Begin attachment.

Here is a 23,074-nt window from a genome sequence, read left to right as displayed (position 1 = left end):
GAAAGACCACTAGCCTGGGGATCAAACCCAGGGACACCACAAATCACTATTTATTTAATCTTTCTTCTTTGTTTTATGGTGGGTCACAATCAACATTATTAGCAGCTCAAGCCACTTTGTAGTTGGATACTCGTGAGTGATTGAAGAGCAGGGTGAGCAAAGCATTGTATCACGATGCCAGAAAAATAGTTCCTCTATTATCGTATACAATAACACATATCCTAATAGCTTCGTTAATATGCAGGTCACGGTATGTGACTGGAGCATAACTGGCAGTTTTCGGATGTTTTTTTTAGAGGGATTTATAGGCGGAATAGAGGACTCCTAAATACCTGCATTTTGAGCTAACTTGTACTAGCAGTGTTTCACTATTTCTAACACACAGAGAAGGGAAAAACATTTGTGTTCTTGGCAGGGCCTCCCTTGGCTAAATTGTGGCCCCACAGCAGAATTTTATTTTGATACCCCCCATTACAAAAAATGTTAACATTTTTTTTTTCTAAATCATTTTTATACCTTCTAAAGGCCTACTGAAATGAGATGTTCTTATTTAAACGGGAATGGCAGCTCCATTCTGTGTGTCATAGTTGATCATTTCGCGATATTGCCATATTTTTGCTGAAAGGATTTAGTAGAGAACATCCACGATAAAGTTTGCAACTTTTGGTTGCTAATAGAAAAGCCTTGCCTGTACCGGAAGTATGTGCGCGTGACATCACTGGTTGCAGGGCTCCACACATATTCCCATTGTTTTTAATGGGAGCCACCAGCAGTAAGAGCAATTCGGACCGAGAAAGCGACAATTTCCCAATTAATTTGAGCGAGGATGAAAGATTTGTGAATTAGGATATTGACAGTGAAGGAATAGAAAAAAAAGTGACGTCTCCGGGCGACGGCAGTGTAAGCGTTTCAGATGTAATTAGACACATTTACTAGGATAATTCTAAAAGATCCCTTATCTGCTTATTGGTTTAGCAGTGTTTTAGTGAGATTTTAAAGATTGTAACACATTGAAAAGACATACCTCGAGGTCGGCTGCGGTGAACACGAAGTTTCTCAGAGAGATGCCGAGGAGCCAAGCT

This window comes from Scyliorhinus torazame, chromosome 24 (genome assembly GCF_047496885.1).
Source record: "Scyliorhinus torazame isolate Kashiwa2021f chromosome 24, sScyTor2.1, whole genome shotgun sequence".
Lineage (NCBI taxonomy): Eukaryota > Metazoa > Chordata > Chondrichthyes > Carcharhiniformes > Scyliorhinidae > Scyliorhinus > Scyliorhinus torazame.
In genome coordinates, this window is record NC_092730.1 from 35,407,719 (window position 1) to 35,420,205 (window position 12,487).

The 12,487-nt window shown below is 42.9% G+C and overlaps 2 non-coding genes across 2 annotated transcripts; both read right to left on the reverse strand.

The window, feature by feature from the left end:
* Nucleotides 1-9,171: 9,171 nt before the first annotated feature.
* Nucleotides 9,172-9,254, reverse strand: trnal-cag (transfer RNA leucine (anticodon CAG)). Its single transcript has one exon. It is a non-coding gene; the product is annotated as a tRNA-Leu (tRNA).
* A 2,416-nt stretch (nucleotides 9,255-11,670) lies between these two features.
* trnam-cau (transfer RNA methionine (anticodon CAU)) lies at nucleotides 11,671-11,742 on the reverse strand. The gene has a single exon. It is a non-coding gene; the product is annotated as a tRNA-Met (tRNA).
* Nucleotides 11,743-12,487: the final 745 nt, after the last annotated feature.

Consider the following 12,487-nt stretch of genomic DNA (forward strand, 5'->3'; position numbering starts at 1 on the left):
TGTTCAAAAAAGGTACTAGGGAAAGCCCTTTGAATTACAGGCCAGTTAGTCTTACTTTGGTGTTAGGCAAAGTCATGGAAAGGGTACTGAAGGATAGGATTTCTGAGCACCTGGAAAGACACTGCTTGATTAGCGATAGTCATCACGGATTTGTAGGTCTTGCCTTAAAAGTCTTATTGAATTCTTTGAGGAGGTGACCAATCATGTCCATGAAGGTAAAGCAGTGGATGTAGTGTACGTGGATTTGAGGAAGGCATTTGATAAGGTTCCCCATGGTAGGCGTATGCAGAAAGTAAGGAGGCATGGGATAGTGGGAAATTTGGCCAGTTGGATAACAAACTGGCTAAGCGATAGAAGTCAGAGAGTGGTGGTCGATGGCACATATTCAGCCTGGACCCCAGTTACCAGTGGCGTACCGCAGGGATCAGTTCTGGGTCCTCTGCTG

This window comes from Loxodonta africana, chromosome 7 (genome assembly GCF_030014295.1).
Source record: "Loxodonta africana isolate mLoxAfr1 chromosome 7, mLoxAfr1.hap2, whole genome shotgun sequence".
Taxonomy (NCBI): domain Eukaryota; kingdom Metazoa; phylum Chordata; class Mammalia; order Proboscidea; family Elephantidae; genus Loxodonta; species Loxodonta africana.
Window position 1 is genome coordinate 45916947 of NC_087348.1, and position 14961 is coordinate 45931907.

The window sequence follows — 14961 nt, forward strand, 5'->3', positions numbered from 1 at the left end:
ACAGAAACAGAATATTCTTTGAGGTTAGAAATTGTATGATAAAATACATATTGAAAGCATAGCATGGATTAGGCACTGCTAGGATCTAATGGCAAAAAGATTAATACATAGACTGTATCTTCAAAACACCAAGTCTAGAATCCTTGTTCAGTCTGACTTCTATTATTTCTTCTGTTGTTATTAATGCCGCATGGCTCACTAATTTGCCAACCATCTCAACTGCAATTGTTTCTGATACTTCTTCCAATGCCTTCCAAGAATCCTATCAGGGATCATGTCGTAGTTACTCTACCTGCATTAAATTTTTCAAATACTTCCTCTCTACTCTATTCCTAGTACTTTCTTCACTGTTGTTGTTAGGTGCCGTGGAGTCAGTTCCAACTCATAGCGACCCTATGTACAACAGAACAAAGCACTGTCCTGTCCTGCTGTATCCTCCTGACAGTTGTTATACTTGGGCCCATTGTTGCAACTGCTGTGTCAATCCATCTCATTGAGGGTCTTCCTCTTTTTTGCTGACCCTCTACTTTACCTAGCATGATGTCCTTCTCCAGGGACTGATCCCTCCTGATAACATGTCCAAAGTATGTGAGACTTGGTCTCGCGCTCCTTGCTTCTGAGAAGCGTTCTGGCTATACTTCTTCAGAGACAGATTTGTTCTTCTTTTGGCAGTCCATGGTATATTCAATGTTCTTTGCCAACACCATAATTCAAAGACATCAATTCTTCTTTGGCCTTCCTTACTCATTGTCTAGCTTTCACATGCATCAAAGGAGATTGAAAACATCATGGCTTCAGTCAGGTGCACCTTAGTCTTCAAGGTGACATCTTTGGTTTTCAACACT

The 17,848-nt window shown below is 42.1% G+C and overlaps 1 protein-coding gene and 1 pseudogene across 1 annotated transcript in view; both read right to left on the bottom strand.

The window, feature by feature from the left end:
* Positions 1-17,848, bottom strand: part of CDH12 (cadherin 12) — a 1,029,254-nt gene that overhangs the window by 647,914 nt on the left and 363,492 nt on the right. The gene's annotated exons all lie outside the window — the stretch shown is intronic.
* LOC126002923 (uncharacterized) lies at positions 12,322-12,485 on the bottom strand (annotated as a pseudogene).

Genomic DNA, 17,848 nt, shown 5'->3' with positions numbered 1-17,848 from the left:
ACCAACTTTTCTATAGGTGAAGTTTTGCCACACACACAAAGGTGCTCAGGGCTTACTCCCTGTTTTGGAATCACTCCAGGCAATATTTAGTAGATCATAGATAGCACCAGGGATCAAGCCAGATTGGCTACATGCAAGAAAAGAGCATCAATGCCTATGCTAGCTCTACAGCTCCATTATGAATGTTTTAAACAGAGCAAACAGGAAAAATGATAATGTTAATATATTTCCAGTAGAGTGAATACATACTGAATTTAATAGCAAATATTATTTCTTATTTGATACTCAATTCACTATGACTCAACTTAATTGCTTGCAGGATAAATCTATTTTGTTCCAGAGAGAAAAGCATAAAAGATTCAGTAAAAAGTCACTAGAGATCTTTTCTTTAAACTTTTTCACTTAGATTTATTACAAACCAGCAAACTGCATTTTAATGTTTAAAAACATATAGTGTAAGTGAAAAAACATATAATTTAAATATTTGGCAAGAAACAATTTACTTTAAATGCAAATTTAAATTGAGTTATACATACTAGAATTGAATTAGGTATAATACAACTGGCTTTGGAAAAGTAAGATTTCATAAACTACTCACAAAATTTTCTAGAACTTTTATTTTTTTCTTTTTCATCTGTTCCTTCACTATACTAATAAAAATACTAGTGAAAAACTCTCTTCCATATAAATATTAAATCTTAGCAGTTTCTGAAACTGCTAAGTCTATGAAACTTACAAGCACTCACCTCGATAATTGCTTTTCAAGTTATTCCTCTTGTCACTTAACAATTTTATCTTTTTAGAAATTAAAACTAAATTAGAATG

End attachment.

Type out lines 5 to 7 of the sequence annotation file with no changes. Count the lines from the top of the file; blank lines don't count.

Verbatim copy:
Lineage (NCBI taxonomy): Eukaryota > Metazoa > Chordata > Chondrichthyes > Carcharhiniformes > Scyliorhinidae > Scyliorhinus > Scyliorhinus torazame.
In genome coordinates, this window is record NC_092730.1 from 35,407,719 (window position 1) to 35,420,205 (window position 12,487).

The 12,487-nt window shown below is 42.9% G+C and overlaps 2 non-coding genes across 2 annotated transcripts; both read right to left on the reverse strand.